Dangling from a mesquite shrub on the edge of a cliff, nothing below me but sharp rocks a thousand feet below, I reach up for that helping hand that’s not there. It’s dark here on the precipice, dark and lonely, a single grip away from salvation or eternity. I hear the sounds of stones hitting the rocks far below, pebbles that slid with me to the edge but, unlike me, weren’t saved by a stunted tree whose relentless determination to survive allowed it to live in a place unfit for survival. My right hand, the only thing between me and death, is losing its grip on the branch. My left hand, reaching up must appear to the circling vultures to be waving at them, calling to them to wait just a little longer. “Your meal will be available shortly.”
Why did I come, alone, to the desolate landscape of southern Arizona? Why did I climb those cliffs and expose myself to rattlesnakes and demonic heat? Why was I so careless with that last step, the one that resulted in my slide down the steep slope to the edge? I allow myself these pointless thoughts instead of struggling to pull myself up.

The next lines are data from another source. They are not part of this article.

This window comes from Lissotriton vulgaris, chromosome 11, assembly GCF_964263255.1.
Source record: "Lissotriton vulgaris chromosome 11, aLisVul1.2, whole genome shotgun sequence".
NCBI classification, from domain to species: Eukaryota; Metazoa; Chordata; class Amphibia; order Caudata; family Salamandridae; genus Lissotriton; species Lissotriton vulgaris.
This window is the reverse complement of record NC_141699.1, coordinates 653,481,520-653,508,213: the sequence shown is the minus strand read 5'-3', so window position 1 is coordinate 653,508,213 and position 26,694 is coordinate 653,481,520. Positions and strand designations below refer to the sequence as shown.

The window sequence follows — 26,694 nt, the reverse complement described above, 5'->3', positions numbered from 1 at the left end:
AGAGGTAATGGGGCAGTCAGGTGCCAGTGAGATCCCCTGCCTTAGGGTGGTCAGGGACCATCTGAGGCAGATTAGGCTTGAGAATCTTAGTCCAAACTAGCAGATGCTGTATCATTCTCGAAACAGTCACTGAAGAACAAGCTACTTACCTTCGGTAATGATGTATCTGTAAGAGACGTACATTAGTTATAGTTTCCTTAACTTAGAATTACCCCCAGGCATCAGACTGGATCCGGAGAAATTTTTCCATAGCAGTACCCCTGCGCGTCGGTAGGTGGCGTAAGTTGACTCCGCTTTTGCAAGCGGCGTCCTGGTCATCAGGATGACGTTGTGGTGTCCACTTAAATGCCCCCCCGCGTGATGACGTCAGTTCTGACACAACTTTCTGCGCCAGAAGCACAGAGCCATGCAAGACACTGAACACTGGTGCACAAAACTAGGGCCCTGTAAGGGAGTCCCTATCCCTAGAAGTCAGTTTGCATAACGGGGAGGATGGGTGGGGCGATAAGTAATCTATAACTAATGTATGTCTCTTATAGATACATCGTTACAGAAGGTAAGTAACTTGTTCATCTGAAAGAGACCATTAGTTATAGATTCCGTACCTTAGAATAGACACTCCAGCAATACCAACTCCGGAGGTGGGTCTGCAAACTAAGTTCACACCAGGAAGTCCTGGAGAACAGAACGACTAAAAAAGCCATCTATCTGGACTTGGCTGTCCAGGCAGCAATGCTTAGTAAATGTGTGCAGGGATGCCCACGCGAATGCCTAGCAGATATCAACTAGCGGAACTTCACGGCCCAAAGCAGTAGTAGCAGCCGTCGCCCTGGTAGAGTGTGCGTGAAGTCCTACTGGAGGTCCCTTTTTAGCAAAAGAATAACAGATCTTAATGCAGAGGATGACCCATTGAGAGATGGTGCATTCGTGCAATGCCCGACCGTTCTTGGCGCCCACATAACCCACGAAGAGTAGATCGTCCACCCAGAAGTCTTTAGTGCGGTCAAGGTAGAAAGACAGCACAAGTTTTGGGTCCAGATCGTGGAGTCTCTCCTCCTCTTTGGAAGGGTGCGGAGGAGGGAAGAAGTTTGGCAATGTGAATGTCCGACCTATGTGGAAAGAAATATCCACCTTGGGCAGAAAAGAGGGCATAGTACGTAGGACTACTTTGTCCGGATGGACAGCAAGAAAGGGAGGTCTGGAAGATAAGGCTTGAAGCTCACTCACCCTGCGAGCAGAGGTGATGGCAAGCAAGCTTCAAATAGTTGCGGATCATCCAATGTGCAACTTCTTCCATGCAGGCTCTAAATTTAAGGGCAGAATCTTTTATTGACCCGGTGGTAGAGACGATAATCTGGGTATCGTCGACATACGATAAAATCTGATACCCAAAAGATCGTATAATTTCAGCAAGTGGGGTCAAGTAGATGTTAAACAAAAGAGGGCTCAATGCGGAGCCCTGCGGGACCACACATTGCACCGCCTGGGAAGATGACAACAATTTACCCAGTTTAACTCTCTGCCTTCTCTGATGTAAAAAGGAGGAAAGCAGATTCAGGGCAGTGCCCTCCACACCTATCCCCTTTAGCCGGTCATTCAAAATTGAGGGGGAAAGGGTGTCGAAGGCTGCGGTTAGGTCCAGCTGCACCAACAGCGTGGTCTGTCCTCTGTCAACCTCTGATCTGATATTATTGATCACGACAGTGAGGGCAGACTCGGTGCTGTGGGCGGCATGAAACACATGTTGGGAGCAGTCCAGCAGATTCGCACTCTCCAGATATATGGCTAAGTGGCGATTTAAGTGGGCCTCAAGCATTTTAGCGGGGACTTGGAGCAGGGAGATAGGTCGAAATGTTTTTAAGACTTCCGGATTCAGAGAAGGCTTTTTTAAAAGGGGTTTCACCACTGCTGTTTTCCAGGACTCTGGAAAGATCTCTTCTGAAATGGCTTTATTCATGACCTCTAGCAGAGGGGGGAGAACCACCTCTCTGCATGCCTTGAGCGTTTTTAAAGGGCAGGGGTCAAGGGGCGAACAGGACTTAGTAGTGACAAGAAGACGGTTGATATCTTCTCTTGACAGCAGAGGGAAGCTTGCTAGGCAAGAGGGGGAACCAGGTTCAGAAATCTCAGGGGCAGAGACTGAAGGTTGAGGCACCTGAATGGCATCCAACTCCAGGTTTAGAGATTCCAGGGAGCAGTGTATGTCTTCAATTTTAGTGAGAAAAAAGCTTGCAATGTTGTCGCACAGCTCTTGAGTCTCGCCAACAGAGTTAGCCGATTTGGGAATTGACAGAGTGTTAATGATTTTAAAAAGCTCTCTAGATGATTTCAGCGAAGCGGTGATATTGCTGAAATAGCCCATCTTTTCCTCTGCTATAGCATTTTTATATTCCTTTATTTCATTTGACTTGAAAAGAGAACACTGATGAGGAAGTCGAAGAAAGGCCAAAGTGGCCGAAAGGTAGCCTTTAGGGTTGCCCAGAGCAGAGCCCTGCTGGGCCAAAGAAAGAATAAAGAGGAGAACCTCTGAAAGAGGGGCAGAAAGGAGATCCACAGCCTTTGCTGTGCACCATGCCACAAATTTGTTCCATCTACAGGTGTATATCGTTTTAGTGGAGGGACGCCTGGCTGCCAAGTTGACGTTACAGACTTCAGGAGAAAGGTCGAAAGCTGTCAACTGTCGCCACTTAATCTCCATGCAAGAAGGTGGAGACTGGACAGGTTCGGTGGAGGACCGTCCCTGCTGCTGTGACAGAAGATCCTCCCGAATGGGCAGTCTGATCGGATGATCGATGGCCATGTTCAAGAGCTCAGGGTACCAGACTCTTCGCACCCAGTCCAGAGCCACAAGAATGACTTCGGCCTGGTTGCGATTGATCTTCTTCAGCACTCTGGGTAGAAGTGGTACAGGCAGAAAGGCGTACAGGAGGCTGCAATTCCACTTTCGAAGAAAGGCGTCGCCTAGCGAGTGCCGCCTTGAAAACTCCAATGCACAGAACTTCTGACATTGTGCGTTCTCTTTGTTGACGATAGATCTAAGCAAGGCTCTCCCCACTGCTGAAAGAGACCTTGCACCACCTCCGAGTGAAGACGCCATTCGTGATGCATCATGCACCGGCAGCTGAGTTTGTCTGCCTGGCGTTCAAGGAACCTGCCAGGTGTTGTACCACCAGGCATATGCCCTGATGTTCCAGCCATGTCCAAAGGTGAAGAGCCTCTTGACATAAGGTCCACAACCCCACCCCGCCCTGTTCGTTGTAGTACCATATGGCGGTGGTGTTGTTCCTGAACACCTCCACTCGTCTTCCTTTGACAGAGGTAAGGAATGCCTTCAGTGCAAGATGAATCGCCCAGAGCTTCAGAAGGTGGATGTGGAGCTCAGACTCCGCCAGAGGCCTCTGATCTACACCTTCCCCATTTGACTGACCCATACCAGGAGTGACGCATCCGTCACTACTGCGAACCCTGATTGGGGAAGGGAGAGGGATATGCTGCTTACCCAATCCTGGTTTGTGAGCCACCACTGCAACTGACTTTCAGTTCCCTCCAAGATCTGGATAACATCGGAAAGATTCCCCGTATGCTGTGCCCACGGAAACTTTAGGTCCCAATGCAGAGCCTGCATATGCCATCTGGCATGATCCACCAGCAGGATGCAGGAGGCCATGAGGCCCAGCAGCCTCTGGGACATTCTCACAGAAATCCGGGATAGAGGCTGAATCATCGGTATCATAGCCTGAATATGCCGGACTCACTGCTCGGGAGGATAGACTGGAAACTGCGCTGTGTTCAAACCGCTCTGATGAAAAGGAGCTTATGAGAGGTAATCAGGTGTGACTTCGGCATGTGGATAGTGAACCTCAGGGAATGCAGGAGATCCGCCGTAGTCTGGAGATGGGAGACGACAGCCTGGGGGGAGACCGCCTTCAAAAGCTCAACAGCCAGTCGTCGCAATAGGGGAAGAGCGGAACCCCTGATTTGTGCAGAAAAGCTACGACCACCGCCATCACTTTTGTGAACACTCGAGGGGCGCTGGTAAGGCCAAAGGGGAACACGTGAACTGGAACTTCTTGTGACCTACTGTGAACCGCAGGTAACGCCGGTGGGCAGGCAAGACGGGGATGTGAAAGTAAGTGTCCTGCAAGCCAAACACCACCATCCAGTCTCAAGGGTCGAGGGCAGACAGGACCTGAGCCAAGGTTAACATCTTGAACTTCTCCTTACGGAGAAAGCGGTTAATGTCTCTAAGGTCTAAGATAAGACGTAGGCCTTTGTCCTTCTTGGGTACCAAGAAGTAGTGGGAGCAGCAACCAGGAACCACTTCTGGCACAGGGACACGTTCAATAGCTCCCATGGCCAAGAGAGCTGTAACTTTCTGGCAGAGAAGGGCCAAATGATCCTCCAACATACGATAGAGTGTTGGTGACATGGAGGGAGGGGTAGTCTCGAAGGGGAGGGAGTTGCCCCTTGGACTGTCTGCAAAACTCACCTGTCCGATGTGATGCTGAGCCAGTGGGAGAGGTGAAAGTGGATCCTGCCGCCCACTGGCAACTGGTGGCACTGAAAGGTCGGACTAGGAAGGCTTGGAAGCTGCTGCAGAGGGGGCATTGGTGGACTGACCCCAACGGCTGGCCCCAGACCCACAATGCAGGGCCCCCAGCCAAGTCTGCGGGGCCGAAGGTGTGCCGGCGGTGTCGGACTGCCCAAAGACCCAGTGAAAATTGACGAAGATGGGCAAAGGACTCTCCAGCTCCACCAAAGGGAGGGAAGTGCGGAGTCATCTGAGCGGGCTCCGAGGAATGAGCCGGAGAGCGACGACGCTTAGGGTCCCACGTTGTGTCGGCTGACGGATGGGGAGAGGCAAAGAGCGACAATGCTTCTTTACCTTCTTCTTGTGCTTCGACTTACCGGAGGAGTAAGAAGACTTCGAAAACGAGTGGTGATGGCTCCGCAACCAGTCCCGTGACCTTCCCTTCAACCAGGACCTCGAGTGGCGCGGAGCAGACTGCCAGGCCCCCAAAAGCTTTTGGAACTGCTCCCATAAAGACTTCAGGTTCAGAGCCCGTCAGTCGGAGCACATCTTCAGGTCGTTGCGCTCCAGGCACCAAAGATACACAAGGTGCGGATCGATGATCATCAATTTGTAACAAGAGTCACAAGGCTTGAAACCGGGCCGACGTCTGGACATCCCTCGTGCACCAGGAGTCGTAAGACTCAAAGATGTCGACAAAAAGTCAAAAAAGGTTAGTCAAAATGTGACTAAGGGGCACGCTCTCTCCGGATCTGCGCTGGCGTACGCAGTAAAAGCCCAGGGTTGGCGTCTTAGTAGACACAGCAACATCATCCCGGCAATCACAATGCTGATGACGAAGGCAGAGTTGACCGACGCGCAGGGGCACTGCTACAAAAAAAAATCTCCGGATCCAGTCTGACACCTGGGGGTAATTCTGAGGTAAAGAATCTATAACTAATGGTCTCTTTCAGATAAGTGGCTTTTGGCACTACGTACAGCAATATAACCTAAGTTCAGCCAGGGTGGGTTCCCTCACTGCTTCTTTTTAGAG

“Hold on! We’re lowering a rope!” The voice must be in my head. I am alone. No one is here.
“When the rope gets to you, grab it!” It’s unmistakable. It’s a human voice. A woman’s voice.
I reply. “I can’t see you. Where is the rope?”
“It’s almost there. You’ll see it in a second.”
And then I see it. It’s a thick hemp rope, a good inch thick. As it gets closer to me, I see that it’s tied like a hangman’s noose.
Her voice spills over me again. “See it? Grab it and put it around your neck. We’ll pull you up.”
I grab the rope with my left hand and slip it over my neck as instructed.
“Okay. I’ve got it.”
“Let go of the tree.”
Sweat drenches the bed. My chest moves with labored breathing. My heart beats fast. I try to speak, but my mouth is frozen in fear. But I’m alive. And my dream is just that. My right hand cramps from the grip on that tiny mesquite limb.